• 17th Jul 2018
  • Article written by Emma Palmer
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It is relatively quiet at this time of the year for family law news and, with World Cup (and Tennis!) fever most definitively behind us,  most people are simply gearing up to start  their summer holiday or, if they aren’t going away, wondering when this heat wave will end!

However, the latest round of family law news has some interesting snippets :

Divorce news:

Recent family court statistics show that the time being taken to process a divorce has increased considerably. This certainly mirrors what family law practitioners are experiencing with the centralised courts. Whereas previously, when we were using our local courts, the timescale could be as little as 3-6 months from start to finish if everything went smoothly those halcyon days are long since gone with it now taking a record 51 weeks on average to get from petition to decree absolute!

Financial remedy news:

The issue of financial remedy claims being bought years after separation is back in the family law press with the case of A -v- B (No  2). The husband and wife met in 1980 and married in 1983. Their first child was born in 1986 and their second in 1989. They separated in 1991 and divorced in 1992.

Whilst the facts of this case and the number of new partners involved is rather complex, the simple facts are that the wife and her new partner/then husband supported the first husband significantly over the years of separation. The assets of the relationship – such as they were when the couple divorced – were also proven on evidence to have been divided between them at the time of the divorce.

The husband was the prime carer following separation and the wife had a successful career and married again well whilst her first husband in the main took small jobs around his time caring for the children.   Following their divorce, the wife paid generous maintenance, cleared the husband’s credit card debts and subsequently bought a property for him to live in with the children. She also funded a holiday to the Maldives for the family and paid for an extension to the property he was living in.

In recent years the husband realised that his financial remedy claims had not been dealt with at the time of divorce and that he could potentially pursue those claims now. He took steps to do this and there was a flurry of litigation over whether his claim should be struck out and which was ultimately refused by the Court.

By the time the financial remedy case was heard this year the husband had almost no assets in his name save for a small pension and had incurred legal costs of some £40,000. The wife by contrast had assets of £4.7million and a pension worth £780,000. Her assets included properties in her name and ones she owned jointly with her new husband.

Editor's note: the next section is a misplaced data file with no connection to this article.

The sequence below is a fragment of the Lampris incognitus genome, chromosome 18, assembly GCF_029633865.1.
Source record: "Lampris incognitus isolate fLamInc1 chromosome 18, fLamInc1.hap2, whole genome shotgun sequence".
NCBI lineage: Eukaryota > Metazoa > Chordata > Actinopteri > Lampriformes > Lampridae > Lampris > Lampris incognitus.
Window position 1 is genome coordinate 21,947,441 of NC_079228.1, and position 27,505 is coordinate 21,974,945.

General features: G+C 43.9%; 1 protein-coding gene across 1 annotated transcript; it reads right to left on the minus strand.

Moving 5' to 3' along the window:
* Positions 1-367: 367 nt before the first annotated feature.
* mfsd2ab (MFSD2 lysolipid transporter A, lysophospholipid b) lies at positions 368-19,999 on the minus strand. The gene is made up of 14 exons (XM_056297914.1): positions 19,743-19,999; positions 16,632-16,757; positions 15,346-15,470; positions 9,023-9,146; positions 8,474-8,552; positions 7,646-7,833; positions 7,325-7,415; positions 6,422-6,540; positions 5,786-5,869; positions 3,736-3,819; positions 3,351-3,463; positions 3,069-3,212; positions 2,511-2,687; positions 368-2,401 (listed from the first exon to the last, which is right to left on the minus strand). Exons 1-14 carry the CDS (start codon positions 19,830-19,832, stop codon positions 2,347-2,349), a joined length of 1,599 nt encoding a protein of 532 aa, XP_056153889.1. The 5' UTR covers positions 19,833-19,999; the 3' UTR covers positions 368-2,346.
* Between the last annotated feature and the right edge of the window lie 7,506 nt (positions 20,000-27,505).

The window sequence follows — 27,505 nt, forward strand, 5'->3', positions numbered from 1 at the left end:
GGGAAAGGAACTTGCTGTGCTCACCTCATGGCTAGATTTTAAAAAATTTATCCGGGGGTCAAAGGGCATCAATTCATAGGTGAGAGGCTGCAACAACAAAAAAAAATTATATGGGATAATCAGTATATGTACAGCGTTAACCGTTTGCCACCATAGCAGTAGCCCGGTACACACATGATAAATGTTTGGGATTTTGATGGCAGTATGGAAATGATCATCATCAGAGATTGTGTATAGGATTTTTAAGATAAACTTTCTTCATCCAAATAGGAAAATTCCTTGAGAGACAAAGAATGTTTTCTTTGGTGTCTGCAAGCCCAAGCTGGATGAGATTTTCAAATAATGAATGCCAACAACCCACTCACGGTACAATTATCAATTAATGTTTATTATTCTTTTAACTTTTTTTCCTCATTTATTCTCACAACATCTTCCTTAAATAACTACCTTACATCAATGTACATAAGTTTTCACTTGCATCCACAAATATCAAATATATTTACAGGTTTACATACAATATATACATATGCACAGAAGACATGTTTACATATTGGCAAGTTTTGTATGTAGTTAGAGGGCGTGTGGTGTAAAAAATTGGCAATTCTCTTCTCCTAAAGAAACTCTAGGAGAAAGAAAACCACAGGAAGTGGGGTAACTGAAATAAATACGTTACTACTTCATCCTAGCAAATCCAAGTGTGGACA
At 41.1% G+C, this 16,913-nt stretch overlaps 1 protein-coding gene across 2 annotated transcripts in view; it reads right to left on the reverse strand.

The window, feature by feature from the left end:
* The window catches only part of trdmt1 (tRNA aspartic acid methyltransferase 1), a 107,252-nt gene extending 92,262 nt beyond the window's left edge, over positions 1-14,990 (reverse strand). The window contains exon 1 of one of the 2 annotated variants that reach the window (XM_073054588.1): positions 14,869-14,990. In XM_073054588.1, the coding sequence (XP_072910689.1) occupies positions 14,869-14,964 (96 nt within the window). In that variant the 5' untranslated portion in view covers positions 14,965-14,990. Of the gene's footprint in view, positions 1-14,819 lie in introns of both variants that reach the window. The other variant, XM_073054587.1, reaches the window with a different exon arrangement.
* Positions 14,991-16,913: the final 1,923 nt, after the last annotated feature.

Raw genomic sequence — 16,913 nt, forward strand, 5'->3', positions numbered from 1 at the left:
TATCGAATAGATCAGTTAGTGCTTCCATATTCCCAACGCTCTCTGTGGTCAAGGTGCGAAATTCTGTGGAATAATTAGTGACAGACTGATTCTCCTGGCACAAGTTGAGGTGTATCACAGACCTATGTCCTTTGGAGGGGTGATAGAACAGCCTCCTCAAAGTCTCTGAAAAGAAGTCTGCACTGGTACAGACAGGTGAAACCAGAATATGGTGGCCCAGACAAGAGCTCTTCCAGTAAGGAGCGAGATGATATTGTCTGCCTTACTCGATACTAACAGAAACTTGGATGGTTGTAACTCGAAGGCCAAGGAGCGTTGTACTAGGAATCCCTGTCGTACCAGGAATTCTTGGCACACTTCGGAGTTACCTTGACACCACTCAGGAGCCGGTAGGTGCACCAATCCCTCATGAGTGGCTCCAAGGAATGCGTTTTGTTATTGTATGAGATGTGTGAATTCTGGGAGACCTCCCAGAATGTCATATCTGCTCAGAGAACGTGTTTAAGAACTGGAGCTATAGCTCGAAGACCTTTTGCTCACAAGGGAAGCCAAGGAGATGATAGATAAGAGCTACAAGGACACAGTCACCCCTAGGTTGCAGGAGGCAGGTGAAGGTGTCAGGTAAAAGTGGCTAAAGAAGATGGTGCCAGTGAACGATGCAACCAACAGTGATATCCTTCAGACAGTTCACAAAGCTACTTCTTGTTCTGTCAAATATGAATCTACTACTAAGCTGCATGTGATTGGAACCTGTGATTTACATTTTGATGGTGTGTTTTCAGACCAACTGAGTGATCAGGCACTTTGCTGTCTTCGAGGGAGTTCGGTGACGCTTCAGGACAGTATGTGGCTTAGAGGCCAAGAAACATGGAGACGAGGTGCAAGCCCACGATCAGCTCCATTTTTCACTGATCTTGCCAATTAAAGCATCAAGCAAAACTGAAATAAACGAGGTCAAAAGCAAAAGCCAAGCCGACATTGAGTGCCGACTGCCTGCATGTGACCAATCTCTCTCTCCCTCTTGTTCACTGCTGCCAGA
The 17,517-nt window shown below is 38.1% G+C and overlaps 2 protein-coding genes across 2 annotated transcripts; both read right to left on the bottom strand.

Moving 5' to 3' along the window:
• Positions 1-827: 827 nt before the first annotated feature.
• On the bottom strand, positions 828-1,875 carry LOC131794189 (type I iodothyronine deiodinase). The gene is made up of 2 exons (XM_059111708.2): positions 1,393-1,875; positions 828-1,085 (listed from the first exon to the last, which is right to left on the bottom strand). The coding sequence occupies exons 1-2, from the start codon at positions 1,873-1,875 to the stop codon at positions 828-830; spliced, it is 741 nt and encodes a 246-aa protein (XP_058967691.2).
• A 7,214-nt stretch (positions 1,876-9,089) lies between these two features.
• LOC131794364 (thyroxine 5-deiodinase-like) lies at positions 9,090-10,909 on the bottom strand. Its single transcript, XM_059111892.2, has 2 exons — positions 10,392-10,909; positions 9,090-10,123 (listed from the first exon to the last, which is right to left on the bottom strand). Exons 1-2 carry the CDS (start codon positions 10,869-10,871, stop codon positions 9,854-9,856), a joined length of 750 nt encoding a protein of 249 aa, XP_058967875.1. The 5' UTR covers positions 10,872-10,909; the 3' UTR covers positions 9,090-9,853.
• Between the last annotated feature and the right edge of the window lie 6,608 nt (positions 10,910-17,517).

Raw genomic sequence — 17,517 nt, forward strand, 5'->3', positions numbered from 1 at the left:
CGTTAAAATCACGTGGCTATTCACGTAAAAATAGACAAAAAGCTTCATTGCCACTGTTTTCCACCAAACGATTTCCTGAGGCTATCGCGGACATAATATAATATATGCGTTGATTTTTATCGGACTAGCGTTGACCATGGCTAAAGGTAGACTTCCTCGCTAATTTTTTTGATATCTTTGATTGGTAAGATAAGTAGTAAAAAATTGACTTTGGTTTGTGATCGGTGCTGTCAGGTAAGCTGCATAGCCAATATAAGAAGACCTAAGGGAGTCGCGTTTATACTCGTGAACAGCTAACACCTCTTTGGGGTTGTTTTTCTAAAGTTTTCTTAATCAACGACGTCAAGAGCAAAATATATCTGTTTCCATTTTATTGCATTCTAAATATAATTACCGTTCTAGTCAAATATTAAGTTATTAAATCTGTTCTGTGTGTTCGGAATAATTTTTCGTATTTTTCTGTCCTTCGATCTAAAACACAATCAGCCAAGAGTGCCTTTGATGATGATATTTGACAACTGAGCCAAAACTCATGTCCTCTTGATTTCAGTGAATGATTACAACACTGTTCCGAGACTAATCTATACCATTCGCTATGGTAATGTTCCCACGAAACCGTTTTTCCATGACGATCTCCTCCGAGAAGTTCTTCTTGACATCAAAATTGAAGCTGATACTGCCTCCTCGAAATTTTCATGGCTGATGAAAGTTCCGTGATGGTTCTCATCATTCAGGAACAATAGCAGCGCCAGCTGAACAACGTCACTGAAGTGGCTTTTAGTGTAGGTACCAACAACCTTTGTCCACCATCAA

The Judge’s unenviable job was to unravel all of this and interestingly (bearing in mind the cases of Vince-v-Wyatt and Pearce which also involved long periods of separation before claims were brought) he decided that, despite the absence of a formal agreement being in place, an informal and fair agreement had been reached between 1992 and 1994. He further concluded that the husband had received considerable assistance from the wife through the children’s minority and had been provided with a rent free property which was renovated and extended for him at no cost. 

Looking at needs the Judge said that the husband’s needs were not needs which the wife should be asked to meet now. The husband had also remarried and his new wife had a property they could both live in and it was also not unreasonable for the husband to look for better paid work.

Whilst this decision may at first seem at odds with the decisions made in both the case of Pearce (a 1980 case) and Wyatt –v- Vince more recently heard, perhaps on reflection it is not? In both the case of Wyatt –v- Vince and this case applications to strike out their claims were dismissed, the Court deciding that the proper process was for their claims to be considered.

In the case of Pearce the husband and wife had been divorced for 9 years and the wife had by herself cared for the children and the husband had made no financial contribution at all being a discharged bankrupt. He then went on to inherit a substantial sum of money and the wife successfully applied for and was awarded a lump sum on the basis that her claims had never been satisfied at the time of divorce.

In A-v-B, the Court was clear that the husband and wife had shared fairly the assets they had at the time of divorce and the husband was able to find better paid work if he chose and had been able to make career choices because of the considerable support he had been given by the wife. Moreover, his housing needs could be met by his new wife. So, from a needs perspective he was not in dire straits.

These cases do serve as a stark reminder of  the need for all clients to take legal advice when separating and starting the divorce process.

Financial remedy claims continue long into the future – even if the divorce has been finalised. Whilst in this case the wife was able to defend her position, one can only guess at the legal fees she incurred to do so. Had she taken legal advice at the time and entered into a clean break financial remedy Consent Order this would not have happened.

Anyone considering a separation or divorce must remember the 4 steps to success:

Step one –      Divorce proceedings are started

Step two –      Decree Nisi is pronounced

Step three –   Obtain an agreed Consent Order or judge imposed Court Order dealing with your financial remedy claims.

Step four –     Decree Absolute is pronounced.

It is only when you have your Decree Absolute AND your financial remedy final Court Order that all your claims are concluded.

If you would like to know anything more following reading this article then please do not hesitate to contact a member of our family team.